S. Cameron Roach has been in the military for 24 years. He has been to three wars, speaks Arabic and is an expert on Middle East matters. However, there is one more aspect to his resume that he recently revealed to the world: he writesnovels, the first of which is available now as an e-Book and online in print format from major retailers.
Roach’s The Scrolls of Udanadar follows aself-absorbed teen seeking adventure who gets more than he bargained for whenhe is thrown into a fantastical and unfamiliar world in which he is taskedwith finding the Scrolls of Udanadar. However, nomission is ever simple, and the boy must learn self sacrifice toaccomplish something greater than himself. It’s a nice change of pacefor young adult readers who are mostly exposed to books about teenagersfalling in love with vampires.
Roach has been writing since the sixth grade, but he didn’t feel it wastime to give it his full attention until now, after 24 years in themilitary and 25 years with his wife.
“After 24 years of service to mycountryI want to do something for myself while enriching other people’slives and, of course. make money at it,” Roach says of his writing. Heofficially retires from the military April 30.
Roach says it wasn’t until he came back from his last deployment and aMajor suggested Trafford Publishing to him that he felt he could self publishhis works for the world to see.
“I won’t say it was an easy process.Wedefinitely had our differences,” Roach says. His novelhas been available since September 2012, and he seems to bepushing it as hard as he can. But, as any artist knows, it’s not easy. And as we here at Big Hollywood know, it certainly isn’t any easierfor right-leaning artists.
“When reviewing agent profiles for thetype of literature they represented and from some of the responses Ireceived from inquiries, I felt blocked out. My story wasn’t whatthe agents who represent the current trend in YA genre were lookingfor. It wasn’t urban vampire enough, there’s no teen or gay sex, andperhaps it was too challenging,” says Roach about his early days intrying to get his book out there. He does admit he is new to thepublishing game and has taken the reigns on his own novel.
The Scrolls of Udanadar is meant for young adults, but Roachsays adults can feel safe reading it as well. And conservatives shouldfeel especially drawn to it, as Roach delves into themes of selfsacrifice and earning rewards as opposed to taking them. He says his main character comes to realize “that you can’t always getwhat you want, you have to give up something sometimes to getsomething else and that you have to earn what you keep; life isn’tgoing to hand it to you for free.”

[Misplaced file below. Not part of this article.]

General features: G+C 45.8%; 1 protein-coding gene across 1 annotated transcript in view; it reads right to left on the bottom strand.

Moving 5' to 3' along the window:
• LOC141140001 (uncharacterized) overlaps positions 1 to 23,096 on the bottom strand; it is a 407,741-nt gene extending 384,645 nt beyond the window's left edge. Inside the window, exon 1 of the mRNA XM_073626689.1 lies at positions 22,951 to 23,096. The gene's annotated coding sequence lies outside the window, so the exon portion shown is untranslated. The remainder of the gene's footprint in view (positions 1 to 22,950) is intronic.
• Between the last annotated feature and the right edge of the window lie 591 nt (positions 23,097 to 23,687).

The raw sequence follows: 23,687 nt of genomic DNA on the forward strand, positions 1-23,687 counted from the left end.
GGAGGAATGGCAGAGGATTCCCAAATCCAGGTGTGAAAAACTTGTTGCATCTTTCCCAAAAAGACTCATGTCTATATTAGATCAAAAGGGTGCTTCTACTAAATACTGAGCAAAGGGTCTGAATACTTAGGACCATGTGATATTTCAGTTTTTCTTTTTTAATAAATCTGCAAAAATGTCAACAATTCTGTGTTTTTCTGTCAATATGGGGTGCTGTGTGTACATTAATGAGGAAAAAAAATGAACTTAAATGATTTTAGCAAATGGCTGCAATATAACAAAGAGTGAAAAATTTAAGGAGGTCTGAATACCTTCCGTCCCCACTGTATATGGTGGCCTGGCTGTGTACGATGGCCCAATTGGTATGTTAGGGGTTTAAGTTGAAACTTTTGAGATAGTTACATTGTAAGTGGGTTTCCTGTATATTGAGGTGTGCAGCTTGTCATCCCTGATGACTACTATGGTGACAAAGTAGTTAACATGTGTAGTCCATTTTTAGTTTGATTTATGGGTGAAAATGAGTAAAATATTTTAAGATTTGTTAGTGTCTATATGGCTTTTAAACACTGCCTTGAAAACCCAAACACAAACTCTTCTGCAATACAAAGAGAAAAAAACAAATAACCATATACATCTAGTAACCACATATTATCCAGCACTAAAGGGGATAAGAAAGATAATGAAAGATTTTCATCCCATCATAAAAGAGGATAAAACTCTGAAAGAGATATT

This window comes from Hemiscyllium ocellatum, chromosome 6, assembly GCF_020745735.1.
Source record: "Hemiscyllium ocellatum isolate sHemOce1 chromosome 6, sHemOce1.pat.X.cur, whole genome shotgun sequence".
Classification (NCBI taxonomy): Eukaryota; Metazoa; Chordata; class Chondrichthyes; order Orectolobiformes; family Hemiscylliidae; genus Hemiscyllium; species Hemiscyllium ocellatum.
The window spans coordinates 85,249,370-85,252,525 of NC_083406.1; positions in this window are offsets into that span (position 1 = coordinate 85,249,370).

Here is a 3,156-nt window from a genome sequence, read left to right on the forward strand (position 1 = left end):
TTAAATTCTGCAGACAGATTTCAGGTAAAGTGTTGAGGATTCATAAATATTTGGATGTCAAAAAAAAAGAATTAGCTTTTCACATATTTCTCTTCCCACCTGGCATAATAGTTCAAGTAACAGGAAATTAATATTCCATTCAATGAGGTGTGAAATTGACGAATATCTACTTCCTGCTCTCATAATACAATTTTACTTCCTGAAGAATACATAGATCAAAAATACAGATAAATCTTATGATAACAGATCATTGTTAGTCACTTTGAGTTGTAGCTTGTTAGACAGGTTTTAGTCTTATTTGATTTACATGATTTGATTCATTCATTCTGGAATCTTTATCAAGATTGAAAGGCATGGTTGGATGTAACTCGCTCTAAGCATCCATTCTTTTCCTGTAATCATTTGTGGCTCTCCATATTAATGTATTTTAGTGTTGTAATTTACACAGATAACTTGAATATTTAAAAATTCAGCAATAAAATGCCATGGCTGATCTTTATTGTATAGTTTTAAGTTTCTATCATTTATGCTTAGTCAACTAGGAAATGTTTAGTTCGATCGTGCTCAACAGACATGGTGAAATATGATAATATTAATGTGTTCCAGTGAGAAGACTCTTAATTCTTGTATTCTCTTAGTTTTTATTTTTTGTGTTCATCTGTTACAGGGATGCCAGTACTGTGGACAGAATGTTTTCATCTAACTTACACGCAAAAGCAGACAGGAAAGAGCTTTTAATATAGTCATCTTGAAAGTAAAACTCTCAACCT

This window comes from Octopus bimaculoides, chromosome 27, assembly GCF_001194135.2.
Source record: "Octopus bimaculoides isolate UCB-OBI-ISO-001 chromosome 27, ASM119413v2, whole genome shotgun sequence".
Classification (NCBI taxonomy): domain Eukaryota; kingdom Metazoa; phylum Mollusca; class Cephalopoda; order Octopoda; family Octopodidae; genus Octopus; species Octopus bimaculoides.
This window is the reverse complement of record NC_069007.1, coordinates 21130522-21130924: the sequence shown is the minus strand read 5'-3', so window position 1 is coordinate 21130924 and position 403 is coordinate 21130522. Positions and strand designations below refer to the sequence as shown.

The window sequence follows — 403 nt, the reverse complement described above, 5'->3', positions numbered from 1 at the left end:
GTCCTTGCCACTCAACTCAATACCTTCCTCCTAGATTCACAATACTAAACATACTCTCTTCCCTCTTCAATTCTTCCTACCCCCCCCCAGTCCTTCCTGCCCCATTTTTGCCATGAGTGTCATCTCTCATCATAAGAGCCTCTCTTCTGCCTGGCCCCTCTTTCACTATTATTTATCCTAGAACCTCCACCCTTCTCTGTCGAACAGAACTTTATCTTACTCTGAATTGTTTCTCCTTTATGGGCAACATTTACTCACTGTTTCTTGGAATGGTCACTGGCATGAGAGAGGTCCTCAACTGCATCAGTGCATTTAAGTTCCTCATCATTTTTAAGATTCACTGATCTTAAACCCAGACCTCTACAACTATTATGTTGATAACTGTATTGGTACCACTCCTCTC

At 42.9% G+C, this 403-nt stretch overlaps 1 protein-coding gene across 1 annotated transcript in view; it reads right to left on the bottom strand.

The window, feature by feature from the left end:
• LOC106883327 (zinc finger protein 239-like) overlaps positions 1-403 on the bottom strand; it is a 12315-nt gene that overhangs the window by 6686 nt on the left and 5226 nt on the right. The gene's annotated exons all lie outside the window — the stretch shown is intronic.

It’s something someone who’s spent his life excelling in the militaryand defending his country should know a thing or two about. But, howmuch influence did Roach’s military service have on his writing?
“Ithink it would be very hard to writesomething with authenticity if you’ve never been anywhere. For anyfantasy and science fiction to be high grade, it must resonaterealness in its people, places, and actions,” he says.
So now, with a career in the military almost behind him and a writingcareer still in front of him, Roach seems to have it all planned out.He’s working on two more novels, another young adult book and a morehumorous text meant for adults. He’s even open to the idea of Hollywood–of which he says he is “cautiously hopeful” when it comes toconservatives–mainly at the insistence of his wife. As part of itspublishing package, Scrolls was submitted to Meredith Vieira Productions.
After learning a little about Roach’s life and views and serviceto country, and understanding his clear passion for storytelling, onecan’t help but root for him. And it’s not just because he’s a servicemanor because he has an entrepreneurial spirit. It’s mainly because, whenAndrew Breitbart first imagined something like Big Hollywood and the promotion of conservative artists, I think S. Cameron Roachwas the kind of guy he had in mind.